Come and Create, its ensemble of young musicians with Autism Spectrum Conditions, continues online, offering a safe space for young people to connect, share music and create pieces together.
Some members of the Come and Create ensemble taking part in an online session
Chamber Tots at Home has enabled families with children under five to come together to sing, dance and listen to live music in online adventures into space.
Online Chamber Tots session
Music leaders preparing for Chamber Tots, available at: https://twitter.com/lucy_drever/status/1283356357547237382?s=20
“The content was excellent … Having live music performance was exciting for our child and us parents alike. Attention to individual children by the teachers was precious.” Parent
Wigmore Hall Learning also launched its Music at Home resource hub, which provides a range of free creative music-making activities, resources and concert live streams for families, teachers and learners.
“It was accessible to everyone and the children were really imaginative and creative in their approach to finding instruments and using body percussion to produce sounds. They were able to share their finished compositions on our learning platform, giving an opportunity for performance, collaboration and feedback. This was a fantastic way to get the pupils engaged and motivated in this new style of education we are all now exploring” Teacher, on the Create your own Musical World resource
Wigmore Hall Learning is now reconnecting with its partners at Cardinal Hume Centre, Solace Women’s Aid and Chelsea Community Hospital School in order to once again engage people in creative music making who have experienced homelessness and poverty, women and children who have experienced domestic violence, and children and young people in hospital. It will also revive its pioneering Partner Schools Programme, to once again co-create activity that responds to the needs and aims of schools and Music Education Hubs – aims which have changed significantly, and which music can play a huge role in achieving.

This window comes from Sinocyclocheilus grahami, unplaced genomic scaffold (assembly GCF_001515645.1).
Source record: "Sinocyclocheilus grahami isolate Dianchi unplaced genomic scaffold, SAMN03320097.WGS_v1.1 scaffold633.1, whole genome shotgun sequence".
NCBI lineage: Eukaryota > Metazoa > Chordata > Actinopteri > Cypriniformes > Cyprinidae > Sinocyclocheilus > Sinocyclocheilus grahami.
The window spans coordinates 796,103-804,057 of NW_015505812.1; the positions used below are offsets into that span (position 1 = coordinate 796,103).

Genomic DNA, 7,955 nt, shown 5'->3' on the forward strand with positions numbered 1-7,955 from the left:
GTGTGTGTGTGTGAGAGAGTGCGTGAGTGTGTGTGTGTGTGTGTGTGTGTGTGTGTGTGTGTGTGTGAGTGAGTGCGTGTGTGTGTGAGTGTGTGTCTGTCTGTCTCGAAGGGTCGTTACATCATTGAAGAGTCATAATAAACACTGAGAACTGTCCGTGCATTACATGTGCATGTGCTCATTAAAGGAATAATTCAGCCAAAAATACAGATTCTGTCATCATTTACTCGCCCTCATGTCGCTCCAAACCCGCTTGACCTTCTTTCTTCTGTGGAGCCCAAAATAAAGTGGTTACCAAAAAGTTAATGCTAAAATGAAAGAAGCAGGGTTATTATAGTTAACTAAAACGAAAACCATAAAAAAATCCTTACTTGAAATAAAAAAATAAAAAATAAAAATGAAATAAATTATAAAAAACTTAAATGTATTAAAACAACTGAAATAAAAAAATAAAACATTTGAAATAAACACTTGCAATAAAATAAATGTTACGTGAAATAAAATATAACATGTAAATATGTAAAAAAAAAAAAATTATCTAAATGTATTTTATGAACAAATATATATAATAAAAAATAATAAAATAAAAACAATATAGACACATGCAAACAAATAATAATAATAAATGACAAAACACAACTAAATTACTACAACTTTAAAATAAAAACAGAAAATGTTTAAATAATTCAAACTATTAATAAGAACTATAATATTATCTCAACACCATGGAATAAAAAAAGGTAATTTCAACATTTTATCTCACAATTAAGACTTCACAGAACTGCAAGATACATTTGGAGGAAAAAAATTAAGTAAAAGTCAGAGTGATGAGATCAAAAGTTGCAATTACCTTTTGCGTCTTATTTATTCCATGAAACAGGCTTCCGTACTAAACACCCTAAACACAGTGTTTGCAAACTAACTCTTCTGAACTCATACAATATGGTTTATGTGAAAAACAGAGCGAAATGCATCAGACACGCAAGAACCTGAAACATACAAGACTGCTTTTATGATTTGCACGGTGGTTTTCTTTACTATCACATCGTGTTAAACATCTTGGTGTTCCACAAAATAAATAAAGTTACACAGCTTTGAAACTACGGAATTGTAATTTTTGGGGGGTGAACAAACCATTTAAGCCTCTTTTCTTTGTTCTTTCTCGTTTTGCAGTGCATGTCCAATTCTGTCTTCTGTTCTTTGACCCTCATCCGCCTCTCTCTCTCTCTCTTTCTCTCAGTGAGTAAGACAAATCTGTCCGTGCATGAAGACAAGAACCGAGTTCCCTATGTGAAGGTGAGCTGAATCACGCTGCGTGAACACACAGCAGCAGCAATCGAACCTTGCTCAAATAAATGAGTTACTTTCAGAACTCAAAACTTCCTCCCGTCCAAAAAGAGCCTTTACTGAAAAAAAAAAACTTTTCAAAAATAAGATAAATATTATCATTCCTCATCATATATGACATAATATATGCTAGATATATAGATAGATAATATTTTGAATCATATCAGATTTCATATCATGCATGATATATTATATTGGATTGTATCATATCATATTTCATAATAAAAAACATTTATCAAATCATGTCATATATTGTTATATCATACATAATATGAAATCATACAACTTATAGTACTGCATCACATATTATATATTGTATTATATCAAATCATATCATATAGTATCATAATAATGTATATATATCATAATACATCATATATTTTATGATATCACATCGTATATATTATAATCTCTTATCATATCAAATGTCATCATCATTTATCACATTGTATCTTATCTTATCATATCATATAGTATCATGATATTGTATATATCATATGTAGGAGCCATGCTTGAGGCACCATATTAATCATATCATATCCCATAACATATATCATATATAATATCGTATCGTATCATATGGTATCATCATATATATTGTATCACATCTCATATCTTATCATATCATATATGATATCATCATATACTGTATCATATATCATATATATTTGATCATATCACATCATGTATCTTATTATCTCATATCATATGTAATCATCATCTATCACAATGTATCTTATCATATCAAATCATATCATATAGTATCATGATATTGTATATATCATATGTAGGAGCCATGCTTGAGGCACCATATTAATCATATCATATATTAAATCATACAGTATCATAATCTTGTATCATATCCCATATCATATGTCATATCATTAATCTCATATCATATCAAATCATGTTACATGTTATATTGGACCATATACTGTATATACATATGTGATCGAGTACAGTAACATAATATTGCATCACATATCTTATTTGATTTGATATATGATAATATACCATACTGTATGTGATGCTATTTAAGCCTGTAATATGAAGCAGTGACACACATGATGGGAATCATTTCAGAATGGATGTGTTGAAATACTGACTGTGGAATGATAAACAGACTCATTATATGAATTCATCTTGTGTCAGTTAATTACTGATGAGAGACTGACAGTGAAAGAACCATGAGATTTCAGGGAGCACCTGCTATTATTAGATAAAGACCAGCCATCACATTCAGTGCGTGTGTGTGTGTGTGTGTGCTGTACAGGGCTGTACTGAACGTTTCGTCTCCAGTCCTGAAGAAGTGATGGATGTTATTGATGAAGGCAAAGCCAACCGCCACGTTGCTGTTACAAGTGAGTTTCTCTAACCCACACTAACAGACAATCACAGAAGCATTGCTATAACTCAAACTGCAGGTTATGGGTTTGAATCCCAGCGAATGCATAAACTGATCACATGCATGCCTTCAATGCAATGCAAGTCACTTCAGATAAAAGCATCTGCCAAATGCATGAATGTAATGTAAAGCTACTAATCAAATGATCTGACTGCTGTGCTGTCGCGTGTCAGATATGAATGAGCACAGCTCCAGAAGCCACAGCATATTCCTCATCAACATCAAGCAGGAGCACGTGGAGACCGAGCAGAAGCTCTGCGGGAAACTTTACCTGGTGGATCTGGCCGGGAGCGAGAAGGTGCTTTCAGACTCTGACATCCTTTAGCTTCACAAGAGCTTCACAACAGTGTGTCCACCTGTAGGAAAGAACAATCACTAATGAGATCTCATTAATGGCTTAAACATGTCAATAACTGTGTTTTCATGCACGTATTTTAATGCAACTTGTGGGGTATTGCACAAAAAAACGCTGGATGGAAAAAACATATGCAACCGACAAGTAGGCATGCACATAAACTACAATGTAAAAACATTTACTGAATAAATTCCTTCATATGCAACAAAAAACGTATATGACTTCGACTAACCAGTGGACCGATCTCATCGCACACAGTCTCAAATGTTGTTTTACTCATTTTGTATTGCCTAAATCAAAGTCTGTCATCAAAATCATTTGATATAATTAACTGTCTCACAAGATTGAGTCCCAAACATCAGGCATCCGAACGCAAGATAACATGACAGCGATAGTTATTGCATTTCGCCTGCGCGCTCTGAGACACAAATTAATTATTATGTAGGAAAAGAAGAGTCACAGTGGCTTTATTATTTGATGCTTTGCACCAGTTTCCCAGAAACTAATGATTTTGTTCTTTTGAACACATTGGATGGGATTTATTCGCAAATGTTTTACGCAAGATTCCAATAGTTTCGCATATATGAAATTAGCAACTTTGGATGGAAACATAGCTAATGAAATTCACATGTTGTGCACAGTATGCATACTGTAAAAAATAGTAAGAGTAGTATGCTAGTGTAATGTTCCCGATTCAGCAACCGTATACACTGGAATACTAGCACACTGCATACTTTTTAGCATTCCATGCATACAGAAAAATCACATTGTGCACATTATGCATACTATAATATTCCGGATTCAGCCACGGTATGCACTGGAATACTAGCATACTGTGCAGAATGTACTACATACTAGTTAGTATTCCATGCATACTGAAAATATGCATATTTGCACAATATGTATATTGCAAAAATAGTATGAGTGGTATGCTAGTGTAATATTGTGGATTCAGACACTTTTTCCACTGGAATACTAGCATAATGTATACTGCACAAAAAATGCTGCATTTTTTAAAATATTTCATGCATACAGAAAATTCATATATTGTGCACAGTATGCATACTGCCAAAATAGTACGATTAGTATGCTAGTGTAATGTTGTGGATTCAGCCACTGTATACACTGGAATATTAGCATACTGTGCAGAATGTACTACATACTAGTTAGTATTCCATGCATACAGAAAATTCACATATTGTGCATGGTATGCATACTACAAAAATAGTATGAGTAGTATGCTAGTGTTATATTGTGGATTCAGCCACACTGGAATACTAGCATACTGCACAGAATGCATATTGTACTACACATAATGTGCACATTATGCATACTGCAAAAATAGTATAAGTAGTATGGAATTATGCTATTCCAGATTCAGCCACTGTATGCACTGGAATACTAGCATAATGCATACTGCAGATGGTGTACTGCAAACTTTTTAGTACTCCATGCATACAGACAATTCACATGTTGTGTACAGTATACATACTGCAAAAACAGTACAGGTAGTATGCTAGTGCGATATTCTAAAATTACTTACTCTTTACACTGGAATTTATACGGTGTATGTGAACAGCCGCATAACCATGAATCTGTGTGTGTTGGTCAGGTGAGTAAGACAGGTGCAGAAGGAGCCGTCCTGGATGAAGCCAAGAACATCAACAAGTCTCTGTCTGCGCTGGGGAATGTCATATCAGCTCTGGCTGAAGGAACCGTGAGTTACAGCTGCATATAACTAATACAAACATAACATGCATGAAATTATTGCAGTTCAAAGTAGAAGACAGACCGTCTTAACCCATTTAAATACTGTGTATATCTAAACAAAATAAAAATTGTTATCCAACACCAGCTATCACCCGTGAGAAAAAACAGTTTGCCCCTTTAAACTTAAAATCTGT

Wigmore Hall’s Learning Director, Daisy Swift, said, “We are passionate about giving people who face barriers opportunities to take part in creative music making. In 2020, these opportunities are more important than ever. It has been an incredibly challenging year and we have been working hard to ensure that people can still make connections through – and to – music.”
Wigmore Hall’s Director, John Gilhooly, said, “I was sad that that we to suspend our learning activity in early lockdown, but these creative digital solutions have helped us to reach out and connect. Music and the arts can play a vital role in the national recovery from this pandemic. Everybody is entitled to participate in the arts, if they want to engage, and more than ever the arts can play a vital role in the wellbeing of the nation.”
For more on Wigmore Hall Learning: https://wigmore-hall.org.uk/learning
For details of forthcoming ticketed events: https://wigmore-hall.org.uk/learning/forthcoming-learning-events
Wigmore Hall Learning Music at Home Resource Hub: https://wigmore-hall.org.uk/musicathome